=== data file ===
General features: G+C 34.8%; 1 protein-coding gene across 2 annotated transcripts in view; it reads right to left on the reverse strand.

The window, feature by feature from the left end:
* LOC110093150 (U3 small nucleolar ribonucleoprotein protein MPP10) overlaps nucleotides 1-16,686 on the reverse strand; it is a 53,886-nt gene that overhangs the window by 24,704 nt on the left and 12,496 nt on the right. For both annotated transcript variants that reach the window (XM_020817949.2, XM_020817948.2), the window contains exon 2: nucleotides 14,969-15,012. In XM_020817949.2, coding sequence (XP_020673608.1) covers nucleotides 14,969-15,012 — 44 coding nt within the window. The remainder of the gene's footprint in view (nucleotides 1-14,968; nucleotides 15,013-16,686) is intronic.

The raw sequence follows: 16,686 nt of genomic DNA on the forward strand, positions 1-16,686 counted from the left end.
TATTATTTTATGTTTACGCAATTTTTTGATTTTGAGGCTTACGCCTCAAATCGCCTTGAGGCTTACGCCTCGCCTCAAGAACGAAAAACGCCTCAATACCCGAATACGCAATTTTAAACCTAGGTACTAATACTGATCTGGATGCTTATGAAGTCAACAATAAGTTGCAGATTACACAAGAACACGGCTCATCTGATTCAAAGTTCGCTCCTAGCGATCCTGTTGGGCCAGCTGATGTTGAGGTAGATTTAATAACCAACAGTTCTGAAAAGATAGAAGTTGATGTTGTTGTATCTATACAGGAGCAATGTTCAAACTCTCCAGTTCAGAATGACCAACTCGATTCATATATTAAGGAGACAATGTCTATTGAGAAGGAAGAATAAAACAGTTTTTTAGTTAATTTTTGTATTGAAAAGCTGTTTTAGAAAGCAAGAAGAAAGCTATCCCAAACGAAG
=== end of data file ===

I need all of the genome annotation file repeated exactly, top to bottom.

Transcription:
General features: G+C 34.8%; 1 protein-coding gene across 2 annotated transcripts in view; it reads right to left on the reverse strand.

The window, feature by feature from the left end:
* LOC110093150 (U3 small nucleolar ribonucleoprotein protein MPP10) overlaps nucleotides 1-16,686 on the reverse strand; it is a 53,886-nt gene that overhangs the window by 24,704 nt on the left and 12,496 nt on the right. For both annotated transcript variants that reach the window (XM_020817949.2, XM_020817948.2), the window contains exon 2: nucleotides 14,969-15,012. In XM_020817949.2, coding sequence (XP_020673608.1) covers nucleotides 14,969-15,012 — 44 coding nt within the window. The remainder of the gene's footprint in view (nucleotides 1-14,968; nucleotides 15,013-16,686) is intronic.

The raw sequence follows: 16,686 nt of genomic DNA on the forward strand, positions 1-16,686 counted from the left end.
TATTATTTTATGTTTACGCAATTTTTTGATTTTGAGGCTTACGCCTCAAATCGCCTTGAGGCTTACGCCTCGCCTCAAGAACGAAAAACGCCTCAATACCCGAATACGCAATTTTAAACCTAGGTACTAATACTGATCTGGATGCTTATGAAGTCAACAATAAGTTGCAGATTACACAAGAACACGGCTCATCTGATTCAAAGTTCGCTCCTAGCGATCCTGTTGGGCCAGCTGATGTTGAGGTAGATTTAATAACCAACAGTTCTGAAAAGATAGAAGTTGATGTTGTTGTATCTATACAGGAGCAATGTTCAAACTCTCCAGTTCAGAATGACCAACTCGATTCATATATTAAGGAGACAATGTCTATTGAGAAGGAAGAATAAAACAGTTTTTTAGTTAATTTTTGTATTGAAAAGCTGTTTTAGAAAGCAAGAAGAAAGCTATCCCAAACGAAG